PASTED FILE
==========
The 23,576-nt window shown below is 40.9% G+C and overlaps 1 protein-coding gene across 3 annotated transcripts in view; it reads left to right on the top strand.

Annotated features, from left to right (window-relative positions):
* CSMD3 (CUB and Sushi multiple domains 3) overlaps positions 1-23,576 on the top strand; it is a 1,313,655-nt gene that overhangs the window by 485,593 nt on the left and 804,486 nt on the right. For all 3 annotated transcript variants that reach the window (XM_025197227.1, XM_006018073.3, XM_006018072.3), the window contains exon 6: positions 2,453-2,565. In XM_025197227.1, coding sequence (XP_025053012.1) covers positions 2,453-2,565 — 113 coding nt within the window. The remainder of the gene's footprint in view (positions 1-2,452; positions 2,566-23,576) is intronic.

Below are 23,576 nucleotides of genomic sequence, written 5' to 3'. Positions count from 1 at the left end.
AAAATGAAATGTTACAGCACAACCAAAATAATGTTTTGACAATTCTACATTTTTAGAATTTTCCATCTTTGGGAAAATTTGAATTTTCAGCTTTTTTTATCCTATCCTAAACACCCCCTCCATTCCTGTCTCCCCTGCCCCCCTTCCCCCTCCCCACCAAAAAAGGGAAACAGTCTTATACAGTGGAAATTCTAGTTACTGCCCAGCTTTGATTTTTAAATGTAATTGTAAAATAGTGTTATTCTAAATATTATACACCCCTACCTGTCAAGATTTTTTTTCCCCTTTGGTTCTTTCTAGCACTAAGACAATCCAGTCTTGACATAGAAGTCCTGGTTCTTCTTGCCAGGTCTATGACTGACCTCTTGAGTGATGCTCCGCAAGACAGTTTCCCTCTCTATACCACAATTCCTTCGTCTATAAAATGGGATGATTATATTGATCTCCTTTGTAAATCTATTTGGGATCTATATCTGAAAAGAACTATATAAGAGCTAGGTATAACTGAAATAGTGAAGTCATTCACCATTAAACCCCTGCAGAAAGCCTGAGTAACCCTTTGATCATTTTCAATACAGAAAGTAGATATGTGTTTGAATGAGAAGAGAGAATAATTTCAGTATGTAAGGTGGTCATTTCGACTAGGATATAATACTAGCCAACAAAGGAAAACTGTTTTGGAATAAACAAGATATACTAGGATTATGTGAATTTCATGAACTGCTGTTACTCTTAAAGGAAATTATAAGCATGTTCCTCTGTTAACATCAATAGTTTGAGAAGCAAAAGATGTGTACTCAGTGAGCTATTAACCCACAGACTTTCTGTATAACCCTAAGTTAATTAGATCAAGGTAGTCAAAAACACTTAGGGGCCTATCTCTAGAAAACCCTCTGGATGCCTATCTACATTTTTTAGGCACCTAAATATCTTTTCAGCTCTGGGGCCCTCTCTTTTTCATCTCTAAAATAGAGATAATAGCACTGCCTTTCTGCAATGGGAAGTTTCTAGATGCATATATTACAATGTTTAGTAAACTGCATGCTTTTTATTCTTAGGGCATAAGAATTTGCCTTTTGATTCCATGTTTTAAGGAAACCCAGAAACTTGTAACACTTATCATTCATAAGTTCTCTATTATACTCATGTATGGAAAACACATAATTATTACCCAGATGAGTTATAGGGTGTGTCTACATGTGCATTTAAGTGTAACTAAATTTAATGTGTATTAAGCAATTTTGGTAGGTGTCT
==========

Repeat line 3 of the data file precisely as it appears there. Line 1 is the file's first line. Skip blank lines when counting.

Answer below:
* CSMD3 (CUB and Sushi multiple domains 3) overlaps positions 1-23,576 on the top strand; it is a 1,313,655-nt gene that overhangs the window by 485,593 nt on the left and 804,486 nt on the right. For all 3 annotated transcript variants that reach the window (XM_025197227.1, XM_006018073.3, XM_006018072.3), the window contains exon 6: positions 2,453-2,565. In XM_025197227.1, coding sequence (XP_025053012.1) covers positions 2,453-2,565 — 113 coding nt within the window. The remainder of the gene's footprint in view (positions 1-2,452; positions 2,566-23,576) is intronic.